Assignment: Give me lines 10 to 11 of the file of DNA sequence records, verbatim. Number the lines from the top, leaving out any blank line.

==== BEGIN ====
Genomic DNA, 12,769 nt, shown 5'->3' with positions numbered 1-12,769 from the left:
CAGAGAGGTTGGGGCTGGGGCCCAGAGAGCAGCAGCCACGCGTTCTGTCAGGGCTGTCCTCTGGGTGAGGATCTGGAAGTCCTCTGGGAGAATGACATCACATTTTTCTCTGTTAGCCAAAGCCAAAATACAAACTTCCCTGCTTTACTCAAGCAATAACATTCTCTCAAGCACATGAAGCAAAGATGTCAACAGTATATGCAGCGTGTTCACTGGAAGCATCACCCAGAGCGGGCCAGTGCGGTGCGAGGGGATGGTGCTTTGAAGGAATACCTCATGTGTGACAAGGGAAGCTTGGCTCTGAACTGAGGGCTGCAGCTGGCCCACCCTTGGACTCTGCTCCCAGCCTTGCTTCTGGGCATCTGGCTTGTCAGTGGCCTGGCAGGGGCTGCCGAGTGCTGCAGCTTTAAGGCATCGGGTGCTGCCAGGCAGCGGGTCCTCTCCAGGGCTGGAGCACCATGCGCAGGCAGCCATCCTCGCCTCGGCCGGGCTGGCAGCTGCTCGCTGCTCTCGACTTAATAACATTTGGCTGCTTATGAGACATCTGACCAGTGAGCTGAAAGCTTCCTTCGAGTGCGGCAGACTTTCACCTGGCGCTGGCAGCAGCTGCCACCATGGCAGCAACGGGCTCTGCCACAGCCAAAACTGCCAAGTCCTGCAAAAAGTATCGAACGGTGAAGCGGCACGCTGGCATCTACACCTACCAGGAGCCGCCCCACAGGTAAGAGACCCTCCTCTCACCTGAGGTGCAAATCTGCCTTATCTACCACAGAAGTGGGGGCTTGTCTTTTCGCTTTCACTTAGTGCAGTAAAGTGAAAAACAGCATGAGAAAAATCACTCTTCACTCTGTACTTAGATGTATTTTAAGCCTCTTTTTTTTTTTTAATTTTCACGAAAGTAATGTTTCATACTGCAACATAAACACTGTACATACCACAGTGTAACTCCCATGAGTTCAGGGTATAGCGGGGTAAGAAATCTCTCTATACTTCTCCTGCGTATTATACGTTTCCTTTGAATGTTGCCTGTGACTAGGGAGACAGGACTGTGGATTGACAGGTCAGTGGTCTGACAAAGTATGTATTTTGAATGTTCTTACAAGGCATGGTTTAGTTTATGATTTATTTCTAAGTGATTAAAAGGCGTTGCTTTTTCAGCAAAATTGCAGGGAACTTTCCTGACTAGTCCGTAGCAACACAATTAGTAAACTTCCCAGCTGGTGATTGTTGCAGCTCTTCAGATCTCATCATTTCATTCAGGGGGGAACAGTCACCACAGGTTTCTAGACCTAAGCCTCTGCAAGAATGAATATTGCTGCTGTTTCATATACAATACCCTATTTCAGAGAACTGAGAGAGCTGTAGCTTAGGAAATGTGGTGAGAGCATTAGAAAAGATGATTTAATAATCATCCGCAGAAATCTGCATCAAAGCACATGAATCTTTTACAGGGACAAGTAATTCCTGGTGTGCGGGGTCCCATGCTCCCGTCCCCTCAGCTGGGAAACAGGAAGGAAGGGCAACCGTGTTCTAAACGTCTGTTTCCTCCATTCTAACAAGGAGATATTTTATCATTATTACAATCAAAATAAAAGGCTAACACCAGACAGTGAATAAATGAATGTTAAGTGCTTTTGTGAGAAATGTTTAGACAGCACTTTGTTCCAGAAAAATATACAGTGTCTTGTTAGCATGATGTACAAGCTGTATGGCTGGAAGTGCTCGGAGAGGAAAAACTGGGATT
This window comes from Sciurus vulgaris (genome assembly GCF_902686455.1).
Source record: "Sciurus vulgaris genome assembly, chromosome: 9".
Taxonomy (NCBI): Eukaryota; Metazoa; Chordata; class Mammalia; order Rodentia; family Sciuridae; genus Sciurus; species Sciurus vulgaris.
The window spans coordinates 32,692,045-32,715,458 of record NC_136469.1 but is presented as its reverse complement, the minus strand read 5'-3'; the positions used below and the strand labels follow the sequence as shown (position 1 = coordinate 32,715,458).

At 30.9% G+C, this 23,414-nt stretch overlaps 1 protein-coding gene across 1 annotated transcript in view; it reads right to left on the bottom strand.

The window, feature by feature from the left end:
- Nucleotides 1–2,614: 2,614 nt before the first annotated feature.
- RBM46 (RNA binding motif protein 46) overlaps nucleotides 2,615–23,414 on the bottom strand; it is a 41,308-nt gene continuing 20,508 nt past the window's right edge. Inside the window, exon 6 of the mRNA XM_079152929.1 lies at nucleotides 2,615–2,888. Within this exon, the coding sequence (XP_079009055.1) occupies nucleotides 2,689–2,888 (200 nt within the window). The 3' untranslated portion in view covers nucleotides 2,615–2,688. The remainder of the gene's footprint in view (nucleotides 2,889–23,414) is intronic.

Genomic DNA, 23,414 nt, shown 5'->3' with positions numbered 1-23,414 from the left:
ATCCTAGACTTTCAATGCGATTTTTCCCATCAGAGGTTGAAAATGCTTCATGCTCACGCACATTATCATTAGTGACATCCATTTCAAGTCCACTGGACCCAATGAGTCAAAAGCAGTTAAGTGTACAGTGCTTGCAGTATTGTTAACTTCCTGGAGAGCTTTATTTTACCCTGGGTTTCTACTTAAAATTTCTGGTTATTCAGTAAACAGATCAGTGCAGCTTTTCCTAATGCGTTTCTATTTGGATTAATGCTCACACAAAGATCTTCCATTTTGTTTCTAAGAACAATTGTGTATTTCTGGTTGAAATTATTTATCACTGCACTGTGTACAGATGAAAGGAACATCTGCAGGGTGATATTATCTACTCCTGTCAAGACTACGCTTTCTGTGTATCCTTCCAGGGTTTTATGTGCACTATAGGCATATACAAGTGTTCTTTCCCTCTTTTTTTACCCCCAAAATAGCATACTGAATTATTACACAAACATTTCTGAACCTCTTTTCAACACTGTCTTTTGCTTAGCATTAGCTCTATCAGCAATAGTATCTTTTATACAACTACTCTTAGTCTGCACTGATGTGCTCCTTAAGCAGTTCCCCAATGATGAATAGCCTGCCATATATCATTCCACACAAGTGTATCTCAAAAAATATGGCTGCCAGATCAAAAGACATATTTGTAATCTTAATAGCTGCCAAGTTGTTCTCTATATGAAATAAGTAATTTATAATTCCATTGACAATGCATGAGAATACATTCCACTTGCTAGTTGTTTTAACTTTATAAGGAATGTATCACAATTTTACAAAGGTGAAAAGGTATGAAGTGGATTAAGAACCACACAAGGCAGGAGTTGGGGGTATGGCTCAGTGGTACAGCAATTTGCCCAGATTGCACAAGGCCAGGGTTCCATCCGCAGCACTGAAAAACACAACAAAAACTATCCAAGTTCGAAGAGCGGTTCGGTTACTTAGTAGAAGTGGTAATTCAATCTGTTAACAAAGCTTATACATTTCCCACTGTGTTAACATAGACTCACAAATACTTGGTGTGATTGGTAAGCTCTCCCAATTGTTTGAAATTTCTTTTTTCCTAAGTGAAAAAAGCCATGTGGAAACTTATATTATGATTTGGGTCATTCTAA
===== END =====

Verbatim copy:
- RBM46 (RNA binding motif protein 46) overlaps nucleotides 2,615–23,414 on the bottom strand; it is a 41,308-nt gene continuing 20,508 nt past the window's right edge. Inside the window, exon 6 of the mRNA XM_079152929.1 lies at nucleotides 2,615–2,888. Within this exon, the coding sequence (XP_079009055.1) occupies nucleotides 2,689–2,888 (200 nt within the window). The 3' untranslated portion in view covers nucleotides 2,615–2,688. The remainder of the gene's footprint in view (nucleotides 2,889–23,414) is intronic.

Genomic DNA, 23,414 nt, shown 5'->3' with positions numbered 1-23,414 from the left: